Despite the fact that the American experience was built around women who ventured off to create homes in an unexplored continent, there had always been a presumption that a proper woman didn't move around too much, and there was certainly a conviction that sending a woman on a business trip raised far too many risks of impropriety. Georgia Panter, a stewardess for United Airlines in 1960, noticed that except for the occasional family, her flights were populated only by men. One regular run, "The New York Executive" from New York to Chicago, actually barred female passengers. The men got extra large steaks, drinks and cigars – which the stewardesses were supposed to bend over and light.
Women had been eager participants in the early years of flying, when things were disorganized and open to all comers. But any hopes they had for gaining a foothold in commercial aviation were dashed when the Commerce Department, under pressure from underemployed male pilots, exiled women from the field by prohibiting them from flying planes carrying passengers in bad weather. Instead, they got the role of hostess. The airlines originally hired nurses to serve as flight attendants, but by the postwar era, trained health care workers were long gone and the airlines were looking for attractive, unmarried young women whose main duty would be serving drinks and meals.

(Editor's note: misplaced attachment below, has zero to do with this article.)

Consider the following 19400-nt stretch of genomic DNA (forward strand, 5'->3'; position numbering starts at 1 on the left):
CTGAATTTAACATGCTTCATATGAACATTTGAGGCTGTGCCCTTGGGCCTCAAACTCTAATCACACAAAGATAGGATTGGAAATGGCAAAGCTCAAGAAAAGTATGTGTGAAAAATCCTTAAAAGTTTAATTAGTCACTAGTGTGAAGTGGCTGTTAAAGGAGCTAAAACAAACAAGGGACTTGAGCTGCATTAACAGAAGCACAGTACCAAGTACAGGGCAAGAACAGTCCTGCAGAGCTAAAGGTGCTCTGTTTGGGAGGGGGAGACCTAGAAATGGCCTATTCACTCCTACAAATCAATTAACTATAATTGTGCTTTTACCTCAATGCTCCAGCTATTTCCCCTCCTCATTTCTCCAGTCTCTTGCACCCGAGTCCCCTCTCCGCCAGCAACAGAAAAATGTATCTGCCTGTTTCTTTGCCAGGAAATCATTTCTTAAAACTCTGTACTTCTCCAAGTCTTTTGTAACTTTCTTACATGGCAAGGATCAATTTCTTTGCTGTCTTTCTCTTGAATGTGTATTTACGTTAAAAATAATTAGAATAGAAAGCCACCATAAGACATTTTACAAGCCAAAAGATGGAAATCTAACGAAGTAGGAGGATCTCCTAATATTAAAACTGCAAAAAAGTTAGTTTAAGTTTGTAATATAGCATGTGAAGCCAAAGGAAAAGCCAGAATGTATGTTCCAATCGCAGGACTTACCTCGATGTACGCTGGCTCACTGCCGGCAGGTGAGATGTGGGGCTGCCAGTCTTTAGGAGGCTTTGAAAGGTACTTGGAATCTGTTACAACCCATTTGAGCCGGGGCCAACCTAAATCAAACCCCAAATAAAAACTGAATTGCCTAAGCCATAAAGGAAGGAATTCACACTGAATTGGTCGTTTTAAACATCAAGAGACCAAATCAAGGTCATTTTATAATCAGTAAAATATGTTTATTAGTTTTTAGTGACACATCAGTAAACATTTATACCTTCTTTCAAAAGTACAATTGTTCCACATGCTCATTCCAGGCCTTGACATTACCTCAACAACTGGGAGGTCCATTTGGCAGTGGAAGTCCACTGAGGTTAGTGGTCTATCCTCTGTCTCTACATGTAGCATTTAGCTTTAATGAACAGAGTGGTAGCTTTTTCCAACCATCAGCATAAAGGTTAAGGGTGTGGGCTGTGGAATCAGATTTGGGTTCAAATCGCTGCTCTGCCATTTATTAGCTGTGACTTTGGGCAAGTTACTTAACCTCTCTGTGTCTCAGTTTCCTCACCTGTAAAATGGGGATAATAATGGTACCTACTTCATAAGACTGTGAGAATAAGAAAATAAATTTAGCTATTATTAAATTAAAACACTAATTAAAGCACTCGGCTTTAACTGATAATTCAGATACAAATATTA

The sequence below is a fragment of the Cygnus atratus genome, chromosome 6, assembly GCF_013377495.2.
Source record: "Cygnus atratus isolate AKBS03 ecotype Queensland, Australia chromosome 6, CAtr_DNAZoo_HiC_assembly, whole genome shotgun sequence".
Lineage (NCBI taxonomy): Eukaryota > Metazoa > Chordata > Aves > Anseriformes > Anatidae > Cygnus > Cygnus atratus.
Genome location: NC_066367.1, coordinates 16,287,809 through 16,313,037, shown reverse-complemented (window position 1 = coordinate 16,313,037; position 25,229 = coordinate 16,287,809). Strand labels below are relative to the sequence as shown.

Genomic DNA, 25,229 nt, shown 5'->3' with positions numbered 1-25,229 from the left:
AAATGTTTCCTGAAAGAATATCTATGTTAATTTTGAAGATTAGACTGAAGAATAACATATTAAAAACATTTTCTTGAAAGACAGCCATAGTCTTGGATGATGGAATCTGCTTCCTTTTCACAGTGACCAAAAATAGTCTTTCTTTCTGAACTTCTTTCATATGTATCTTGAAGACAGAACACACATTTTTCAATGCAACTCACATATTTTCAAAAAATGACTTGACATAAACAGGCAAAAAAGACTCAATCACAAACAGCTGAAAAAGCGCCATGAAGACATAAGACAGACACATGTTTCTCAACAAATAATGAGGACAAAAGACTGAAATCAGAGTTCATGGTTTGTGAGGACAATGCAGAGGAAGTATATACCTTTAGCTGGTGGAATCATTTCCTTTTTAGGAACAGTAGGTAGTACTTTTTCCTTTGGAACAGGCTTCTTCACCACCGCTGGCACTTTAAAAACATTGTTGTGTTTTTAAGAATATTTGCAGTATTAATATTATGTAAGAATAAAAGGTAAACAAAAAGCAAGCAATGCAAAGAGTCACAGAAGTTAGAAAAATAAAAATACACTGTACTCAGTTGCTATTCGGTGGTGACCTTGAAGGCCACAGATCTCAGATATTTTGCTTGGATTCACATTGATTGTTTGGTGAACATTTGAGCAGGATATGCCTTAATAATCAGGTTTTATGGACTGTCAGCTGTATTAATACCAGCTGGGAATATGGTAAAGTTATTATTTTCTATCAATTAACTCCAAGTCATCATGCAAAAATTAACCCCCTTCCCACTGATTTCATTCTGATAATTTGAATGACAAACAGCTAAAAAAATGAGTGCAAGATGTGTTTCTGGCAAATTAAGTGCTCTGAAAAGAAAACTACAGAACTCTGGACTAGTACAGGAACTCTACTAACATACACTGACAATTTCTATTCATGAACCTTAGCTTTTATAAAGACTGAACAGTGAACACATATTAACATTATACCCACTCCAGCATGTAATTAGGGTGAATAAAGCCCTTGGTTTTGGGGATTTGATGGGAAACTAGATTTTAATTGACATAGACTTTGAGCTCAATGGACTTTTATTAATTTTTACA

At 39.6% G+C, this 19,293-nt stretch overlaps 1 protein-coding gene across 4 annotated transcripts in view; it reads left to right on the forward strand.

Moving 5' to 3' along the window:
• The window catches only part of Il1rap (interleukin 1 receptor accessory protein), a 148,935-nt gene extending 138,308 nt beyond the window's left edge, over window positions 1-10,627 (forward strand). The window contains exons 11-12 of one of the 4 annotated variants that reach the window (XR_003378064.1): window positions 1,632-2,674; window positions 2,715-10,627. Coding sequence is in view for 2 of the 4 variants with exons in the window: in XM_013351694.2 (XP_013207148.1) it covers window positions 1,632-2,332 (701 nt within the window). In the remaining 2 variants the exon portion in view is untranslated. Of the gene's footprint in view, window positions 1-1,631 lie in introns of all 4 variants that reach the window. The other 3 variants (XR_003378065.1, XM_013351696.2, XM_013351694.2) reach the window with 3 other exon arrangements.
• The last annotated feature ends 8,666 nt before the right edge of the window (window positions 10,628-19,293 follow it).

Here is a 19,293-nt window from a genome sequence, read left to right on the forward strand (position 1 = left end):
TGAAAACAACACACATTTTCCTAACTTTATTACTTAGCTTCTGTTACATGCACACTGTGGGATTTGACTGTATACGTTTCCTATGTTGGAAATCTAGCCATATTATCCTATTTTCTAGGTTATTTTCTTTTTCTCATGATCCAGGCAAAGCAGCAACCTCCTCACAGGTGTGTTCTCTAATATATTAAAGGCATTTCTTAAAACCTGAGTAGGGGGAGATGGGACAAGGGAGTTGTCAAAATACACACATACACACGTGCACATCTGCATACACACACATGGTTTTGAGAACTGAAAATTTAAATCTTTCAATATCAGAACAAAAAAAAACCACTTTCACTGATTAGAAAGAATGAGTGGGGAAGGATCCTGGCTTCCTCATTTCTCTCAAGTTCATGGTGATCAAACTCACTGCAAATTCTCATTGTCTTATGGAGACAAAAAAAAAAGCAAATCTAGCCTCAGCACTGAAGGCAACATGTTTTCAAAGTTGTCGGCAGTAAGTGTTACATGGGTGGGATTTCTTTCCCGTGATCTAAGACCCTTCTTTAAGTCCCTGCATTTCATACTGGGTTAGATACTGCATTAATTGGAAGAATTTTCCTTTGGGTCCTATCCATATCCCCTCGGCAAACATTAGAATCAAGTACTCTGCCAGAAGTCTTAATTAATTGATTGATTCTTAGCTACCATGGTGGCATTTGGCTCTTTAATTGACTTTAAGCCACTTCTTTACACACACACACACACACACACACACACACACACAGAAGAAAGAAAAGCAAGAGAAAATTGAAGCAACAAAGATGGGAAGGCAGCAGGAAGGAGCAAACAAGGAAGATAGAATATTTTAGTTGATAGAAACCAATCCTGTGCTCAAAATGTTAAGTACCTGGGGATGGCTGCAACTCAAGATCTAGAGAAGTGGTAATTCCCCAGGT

Georgia Panter and her sister – who also became a United stewardess – grew up in Smith Center, Kansas, a plains town so remote "we used to run outside if a car went by to see who was in it." When the Panter sisters joined United, they became celebrities back home, and the local paper ran a picture of them in their uniforms. They quickly learned the downsides of the job, from the very low salary to the indignity of constantly being weighed and measured by "counselors" watching to make sure they kept their slender figures. "We had inspections often," Georgia said wryly. "Everybody seemed to think they should inspect us. Every department." (Besides limits on weight and height, stewardesses were required, according to one promotion, to have hands that were "soft and white" – a hint as to how welcome African-American applicants were at the time.) But despite the appearance police and pay that was lower than she had received working as a clerk for the University of Denver, Panter loved having the chance to travel. She and her sister gradually accumulated enough seniority to allow them to fly around the world on their airline passes, and they found that single women tourists were about as rare as female businesswomen on airplanes. "People were fascinated. They'd come up to us, talk to us, invite us to their homes. They thought it was so unusual."